Re: Engine noise question

Date:         01 Dec 96 04:08:51 
From:         faurecm@halcyon.com (C. Marin Faure)
Organization: Northwest Nexus Inc.
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In article <airliners.1996.2574@ohare.Chicago.COM>, jcb@interlog.com (Jeff
Bowen) wrote:

> I was walking my dog in the park this afternoon in Toronto and
> listening to the sound of passenger jets going over - a common
> experience as I am about 20 miles from Pearson airport.
>
> Some of the planes had a high-pitched whine and some a dull roar.
> All were above the cloud cover.
>
> Can anyone explain to this non-pilot what actually creates the
> sound and why the sounds are different?


The wise-ass answer is that they're different for the same reason car
engines sound different from each other- the engines ARE different.  But
an attempt at a real answer is this: there are two parts to a modern
turbofan engine, the jet core itself and the big fan up front that is
driven by the tubojet core.  I don't know the percentages- I'm sure
someone in this group will- but a large percentage of the thrust of a
high-bypass fanjet comes from the fan, not the jet engine core.  Fan air
flows back through "C" ducts on either side of the jet core and "shrouds"
the jet exhaust, which is one reason modern turbofans are much quieter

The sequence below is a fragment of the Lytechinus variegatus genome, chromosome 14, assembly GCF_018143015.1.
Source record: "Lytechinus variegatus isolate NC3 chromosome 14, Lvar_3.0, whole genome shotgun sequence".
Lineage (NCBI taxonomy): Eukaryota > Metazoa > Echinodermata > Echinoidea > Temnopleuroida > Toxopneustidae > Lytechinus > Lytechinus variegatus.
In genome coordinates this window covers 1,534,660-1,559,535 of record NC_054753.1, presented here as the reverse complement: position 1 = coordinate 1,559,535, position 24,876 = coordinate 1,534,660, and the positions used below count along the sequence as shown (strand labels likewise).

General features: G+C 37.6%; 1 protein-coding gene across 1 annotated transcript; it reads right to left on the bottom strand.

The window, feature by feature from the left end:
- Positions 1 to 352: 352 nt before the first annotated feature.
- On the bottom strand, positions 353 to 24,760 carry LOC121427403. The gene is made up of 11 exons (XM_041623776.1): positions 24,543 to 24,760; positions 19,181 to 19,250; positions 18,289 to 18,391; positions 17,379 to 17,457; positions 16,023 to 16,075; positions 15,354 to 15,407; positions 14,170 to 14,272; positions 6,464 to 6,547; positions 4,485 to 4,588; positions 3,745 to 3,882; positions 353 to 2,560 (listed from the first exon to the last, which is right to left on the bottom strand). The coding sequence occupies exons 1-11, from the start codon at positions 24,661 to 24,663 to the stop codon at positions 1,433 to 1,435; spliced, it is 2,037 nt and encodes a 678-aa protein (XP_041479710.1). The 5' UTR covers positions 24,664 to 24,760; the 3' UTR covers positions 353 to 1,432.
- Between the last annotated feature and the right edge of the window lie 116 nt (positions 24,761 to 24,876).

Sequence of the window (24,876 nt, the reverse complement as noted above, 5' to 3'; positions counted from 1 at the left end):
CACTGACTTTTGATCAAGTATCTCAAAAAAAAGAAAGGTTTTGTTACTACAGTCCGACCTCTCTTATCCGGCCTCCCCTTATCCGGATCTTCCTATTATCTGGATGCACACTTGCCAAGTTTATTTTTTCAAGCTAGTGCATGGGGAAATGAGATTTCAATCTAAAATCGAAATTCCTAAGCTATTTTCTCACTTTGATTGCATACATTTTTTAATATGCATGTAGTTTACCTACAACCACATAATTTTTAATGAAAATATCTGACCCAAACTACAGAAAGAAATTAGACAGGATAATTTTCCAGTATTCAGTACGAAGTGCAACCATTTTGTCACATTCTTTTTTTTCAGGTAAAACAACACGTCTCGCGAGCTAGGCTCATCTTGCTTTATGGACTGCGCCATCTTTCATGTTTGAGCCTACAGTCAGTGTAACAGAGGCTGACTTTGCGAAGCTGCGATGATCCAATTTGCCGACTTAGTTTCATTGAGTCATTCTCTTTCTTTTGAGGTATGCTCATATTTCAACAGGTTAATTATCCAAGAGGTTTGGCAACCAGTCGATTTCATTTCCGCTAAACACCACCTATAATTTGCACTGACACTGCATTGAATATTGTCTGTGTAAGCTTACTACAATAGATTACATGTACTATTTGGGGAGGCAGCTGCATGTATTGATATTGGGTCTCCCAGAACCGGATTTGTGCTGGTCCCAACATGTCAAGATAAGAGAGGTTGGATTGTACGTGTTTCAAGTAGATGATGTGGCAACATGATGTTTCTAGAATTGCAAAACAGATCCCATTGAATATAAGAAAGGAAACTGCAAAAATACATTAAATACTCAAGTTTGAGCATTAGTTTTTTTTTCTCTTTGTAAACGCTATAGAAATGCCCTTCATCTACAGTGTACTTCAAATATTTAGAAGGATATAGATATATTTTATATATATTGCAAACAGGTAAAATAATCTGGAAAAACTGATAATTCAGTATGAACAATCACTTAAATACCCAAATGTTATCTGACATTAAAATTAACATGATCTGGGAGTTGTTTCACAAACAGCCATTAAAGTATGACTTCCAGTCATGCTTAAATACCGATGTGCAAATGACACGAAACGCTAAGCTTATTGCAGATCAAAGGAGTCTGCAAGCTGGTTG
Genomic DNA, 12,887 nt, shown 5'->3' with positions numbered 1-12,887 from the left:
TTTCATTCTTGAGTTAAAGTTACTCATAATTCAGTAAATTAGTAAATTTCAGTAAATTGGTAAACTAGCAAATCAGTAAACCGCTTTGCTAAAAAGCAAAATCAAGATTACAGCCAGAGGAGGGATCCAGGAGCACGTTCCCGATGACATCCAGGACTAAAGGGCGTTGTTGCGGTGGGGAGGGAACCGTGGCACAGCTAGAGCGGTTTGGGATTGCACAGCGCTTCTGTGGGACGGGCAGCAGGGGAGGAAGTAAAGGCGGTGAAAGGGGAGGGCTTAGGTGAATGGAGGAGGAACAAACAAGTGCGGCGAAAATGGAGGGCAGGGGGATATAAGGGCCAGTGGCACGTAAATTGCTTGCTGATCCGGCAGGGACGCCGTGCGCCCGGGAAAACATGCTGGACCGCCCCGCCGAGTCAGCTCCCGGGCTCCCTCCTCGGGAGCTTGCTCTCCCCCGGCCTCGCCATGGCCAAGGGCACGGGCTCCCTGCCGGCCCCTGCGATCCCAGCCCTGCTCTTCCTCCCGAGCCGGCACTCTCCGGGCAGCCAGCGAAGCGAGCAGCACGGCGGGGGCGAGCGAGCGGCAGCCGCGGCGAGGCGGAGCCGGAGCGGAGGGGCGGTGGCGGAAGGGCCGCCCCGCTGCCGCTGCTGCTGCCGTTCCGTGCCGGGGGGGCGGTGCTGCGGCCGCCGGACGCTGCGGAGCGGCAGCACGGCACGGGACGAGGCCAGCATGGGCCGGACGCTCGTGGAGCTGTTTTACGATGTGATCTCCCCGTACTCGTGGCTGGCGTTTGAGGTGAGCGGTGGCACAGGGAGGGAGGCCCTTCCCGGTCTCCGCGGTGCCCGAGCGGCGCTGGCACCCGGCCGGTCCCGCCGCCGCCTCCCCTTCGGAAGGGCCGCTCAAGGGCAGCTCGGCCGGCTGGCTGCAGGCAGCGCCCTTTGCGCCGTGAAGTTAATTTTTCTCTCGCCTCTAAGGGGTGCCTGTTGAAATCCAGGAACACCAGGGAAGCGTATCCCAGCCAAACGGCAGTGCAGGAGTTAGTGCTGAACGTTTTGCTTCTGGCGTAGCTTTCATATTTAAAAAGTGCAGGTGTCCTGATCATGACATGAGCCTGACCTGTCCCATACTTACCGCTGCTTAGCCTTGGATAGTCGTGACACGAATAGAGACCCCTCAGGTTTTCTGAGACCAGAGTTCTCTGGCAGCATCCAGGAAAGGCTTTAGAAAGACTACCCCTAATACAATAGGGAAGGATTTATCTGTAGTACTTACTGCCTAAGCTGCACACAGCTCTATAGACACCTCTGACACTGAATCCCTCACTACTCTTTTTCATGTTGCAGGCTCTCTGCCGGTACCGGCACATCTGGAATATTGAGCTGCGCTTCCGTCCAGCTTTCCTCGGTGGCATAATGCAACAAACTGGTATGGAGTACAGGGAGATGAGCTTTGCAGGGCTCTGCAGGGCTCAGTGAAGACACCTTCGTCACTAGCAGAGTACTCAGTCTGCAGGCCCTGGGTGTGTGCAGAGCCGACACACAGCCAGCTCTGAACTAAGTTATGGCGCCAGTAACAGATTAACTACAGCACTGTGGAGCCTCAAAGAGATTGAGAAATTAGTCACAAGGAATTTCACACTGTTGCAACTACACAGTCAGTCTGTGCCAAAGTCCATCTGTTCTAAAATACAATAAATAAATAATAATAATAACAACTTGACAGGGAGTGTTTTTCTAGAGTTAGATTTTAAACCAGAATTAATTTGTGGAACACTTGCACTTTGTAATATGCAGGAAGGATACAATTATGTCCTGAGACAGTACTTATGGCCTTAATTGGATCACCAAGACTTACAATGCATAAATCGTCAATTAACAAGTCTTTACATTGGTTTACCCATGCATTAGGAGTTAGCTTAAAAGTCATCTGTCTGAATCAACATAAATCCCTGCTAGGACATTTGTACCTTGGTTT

than their predecessors.

The fans are different sizes and diameters and have differing numbers of
blades, so they all sound different.  The "snarl" or "buzz" you hear from
a large plane like a 747, 777, MD-11, etc. as they take off is really the
fan noise, not the jet core noise, which is the roar part.

So the noise will vary with the size and type of fan, the distance the
plane is from you (the jet roar carries farther than the fan buzz or
whine), and the direction the plane is flying in relation to you.  Older
planes like DC-9s and 727s have lower-bypass engines than the
new-generation planes, so they get more of their thrust from the core, and
the volume of shielding fan air is not as great.  Therefore, you get a lot
more roar than buzz from these planes, and the roar will hang in the air
longer.  Not a scientific answer, but I hope it helps...

C. Marin Faure
   author, Flying a Floatplane